At the Consumer Electronics Show this year, most of the talk from automakers was about autonomous cars. That’s not surprising, given the CES audience and the rapid development of self-driving technology. Depending on the automaker, the promises of completely self-driving cars ranged from imminent to cautious, but all agreed that completely or mostly autonomous cars would hit our roadways in the next 10 years.
There are always exceptions, but most cars you see on the road are less than 20 years old. The average age of cars driven daily on the road is about 11 years. In fact, there are still more than 10 million cars on the road 25+ years old.
When automakers talk about autonomous cars as a boon to the elderly, they’re talking about you, sooner or later.
That means that any shift to autonomous cars is going to happen slowly. Americans are not about to junk any car before its time. Changes in the price of gasoline could accelerate a transition to electric vehicles and that could help speed up adoption of autonomous, but in the absence of a major event, it will take decades for autonomous cars to become a majority of cars on the road.
What that means is that when automakers talk about autonomous cars as a boon to the elderly, they’re not only talking about today’s seniors. They’re talking about you, sooner or later.
Weight of numbers
We took some time out from the goodies at CES to chat with Jody Holtzman, Senior Vice President of Market Innovation at AARP. The advocacy group for Americans over age 50 is active in keeping the interests of older people at the top of mind for innovators and product developers.
“The one question a CEO never wants to get from the board of directors is, why did you leave money on the table by ignoring the only humongous growth market that exists?’’ Holtzman points out.
Right now, there are 110 million Americans over the age of 50. Both the raw number of seniors and the corresponding percentage of our total population are expected to rise in the coming decades. It stands to reason that providing services to older people should be on the minds of automakers. Further, the incentive to meet the needs of older people is compounded by differences in the way generations address mobility.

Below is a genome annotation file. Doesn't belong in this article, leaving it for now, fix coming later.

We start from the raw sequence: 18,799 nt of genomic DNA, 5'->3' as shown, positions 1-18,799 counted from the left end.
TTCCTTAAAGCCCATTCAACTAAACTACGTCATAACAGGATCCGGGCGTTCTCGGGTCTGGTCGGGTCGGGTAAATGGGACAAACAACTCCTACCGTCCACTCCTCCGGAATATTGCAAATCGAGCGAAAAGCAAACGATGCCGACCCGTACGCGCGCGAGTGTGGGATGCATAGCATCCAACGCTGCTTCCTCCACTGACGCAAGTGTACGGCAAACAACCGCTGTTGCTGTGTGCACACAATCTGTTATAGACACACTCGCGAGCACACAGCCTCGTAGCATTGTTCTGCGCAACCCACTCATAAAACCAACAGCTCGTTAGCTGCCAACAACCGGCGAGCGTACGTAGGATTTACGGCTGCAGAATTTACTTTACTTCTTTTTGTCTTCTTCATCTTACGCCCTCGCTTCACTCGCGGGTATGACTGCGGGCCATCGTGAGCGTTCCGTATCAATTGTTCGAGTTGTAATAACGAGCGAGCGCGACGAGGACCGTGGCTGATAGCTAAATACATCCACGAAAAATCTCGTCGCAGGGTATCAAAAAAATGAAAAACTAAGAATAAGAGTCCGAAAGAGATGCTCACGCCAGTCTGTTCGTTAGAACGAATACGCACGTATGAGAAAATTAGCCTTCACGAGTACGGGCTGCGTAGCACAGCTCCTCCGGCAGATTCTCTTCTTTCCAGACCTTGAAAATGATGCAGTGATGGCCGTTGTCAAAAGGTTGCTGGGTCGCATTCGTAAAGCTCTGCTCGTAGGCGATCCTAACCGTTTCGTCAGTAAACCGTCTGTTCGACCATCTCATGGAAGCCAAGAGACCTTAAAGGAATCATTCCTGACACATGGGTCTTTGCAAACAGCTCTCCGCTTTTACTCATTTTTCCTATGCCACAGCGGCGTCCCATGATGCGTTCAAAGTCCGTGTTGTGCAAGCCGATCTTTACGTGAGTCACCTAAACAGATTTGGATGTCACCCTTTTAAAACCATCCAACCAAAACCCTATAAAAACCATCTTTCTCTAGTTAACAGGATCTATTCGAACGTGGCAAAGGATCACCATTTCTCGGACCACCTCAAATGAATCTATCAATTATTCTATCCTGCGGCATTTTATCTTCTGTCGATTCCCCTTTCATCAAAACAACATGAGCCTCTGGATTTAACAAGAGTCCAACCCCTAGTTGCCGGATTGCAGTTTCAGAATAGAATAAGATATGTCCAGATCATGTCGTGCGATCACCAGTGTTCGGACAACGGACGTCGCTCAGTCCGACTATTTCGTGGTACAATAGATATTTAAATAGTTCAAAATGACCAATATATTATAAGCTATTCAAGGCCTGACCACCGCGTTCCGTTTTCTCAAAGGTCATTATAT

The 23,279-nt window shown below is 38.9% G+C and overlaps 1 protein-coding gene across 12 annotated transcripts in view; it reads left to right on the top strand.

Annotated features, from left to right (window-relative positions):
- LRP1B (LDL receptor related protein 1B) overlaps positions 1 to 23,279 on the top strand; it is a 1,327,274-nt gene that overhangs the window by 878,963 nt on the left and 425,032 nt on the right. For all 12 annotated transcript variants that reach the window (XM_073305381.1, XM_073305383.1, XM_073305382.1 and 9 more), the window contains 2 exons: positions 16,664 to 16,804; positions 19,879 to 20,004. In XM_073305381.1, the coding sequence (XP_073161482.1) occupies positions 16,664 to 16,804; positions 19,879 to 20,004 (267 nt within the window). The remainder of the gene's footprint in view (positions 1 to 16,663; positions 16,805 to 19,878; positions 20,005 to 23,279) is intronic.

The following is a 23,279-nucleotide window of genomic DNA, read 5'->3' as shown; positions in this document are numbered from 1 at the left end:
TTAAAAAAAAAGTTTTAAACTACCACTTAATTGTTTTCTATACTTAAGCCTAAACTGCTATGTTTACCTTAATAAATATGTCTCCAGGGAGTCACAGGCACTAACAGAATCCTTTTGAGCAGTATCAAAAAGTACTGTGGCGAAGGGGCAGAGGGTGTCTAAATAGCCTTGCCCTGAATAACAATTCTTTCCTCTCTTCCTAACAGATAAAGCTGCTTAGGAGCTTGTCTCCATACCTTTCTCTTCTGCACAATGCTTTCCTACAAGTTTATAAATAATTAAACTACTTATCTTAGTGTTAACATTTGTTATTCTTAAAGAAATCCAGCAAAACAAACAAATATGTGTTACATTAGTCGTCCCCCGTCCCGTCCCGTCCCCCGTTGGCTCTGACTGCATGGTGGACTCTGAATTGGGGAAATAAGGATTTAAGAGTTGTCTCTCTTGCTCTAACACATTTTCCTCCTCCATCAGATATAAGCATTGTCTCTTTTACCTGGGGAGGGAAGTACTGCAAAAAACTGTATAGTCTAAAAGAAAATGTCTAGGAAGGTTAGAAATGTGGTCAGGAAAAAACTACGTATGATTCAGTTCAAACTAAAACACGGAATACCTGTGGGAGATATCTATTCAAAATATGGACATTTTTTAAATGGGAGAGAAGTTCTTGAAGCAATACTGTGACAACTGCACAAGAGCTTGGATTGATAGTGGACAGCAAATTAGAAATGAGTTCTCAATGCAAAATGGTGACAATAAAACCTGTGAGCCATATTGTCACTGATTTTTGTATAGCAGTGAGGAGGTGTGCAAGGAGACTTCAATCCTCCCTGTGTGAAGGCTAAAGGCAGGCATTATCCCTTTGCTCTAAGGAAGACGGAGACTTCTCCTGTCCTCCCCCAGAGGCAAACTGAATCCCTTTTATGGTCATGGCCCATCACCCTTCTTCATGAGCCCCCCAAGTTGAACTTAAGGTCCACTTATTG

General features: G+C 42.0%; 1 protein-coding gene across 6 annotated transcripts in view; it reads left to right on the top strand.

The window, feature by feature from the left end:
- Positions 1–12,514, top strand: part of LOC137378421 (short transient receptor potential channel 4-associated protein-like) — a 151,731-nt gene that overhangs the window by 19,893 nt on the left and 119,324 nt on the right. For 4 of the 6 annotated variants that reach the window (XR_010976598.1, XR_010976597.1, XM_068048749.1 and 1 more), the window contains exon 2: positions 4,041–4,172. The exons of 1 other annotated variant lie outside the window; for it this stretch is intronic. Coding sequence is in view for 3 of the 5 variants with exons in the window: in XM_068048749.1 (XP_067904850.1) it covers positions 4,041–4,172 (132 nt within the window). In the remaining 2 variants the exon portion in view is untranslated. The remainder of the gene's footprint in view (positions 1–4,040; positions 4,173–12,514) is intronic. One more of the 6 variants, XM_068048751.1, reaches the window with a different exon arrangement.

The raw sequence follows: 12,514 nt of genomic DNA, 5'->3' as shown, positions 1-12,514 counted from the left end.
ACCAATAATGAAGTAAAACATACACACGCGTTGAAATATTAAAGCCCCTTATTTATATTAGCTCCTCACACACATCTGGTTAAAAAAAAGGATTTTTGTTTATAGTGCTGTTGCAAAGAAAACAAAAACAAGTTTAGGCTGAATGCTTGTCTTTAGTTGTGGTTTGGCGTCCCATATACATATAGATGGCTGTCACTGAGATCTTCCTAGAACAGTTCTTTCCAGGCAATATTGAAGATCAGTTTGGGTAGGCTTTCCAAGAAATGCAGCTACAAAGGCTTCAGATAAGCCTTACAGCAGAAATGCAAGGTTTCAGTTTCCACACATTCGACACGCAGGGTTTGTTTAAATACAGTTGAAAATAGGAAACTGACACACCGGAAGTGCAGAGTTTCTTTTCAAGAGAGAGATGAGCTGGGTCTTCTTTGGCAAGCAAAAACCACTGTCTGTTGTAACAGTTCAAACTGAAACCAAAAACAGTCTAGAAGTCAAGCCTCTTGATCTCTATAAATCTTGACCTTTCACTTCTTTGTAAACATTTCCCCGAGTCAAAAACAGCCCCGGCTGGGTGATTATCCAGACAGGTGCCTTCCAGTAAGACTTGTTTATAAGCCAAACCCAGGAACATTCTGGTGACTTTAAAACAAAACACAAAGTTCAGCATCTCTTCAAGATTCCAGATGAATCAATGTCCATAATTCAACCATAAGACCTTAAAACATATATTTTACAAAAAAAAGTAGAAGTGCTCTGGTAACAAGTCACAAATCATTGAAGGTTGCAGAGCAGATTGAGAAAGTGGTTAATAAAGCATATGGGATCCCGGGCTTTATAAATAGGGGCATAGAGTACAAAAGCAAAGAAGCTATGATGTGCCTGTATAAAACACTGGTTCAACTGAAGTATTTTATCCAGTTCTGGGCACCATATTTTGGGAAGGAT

“People over 50 are the market for automakers,” Holtzman told Digital Trends. “The average age of a Chevy Impala buyer, or a BMW 5-series, is over 50. They’ve got the money to buy the car, and culturally, younger people are less interested in owning a car. Once you start to get experience with Uber or Lyft and that kind of ondemand transportation opportunity, you start to think that maybe you don’t need to own a car, have a garage, and pay for all these things. Do the math! If you live in the city, it makes more sense.”
Old dogs, new tricks
We first started thinking about the generational aspects of autonomous adoption last year. We asked Sandee Perfetto, Director of Personal Auto Product Development at Verisk Insurance Solutions for her opinion at that time.
There’s a lot of evidence to indicate that uptake of autonomous technology will not be a problem for older Americans.
“The expectation is that younger drivers are more willing to jump into an autonomous car,” Perfetto told Digital Trends. “They don’t have a sense of ownership embedded into them to drive. The expectation is that older generations will stick with what they have always done – that they might not be as quick to jump to the latest technology, but I think that for the older generations, they’re looking at this as a way to stay on the road longer. It could potentially give you the ability to stay mobile longer without relying on other people.”
Many of us have experience explaining technology to our parents or grandparents. From the TV remote to smartphones, we’ve learned to be patient while people adjust to new ideas – and in many cases we’ve learned some new things ourselves.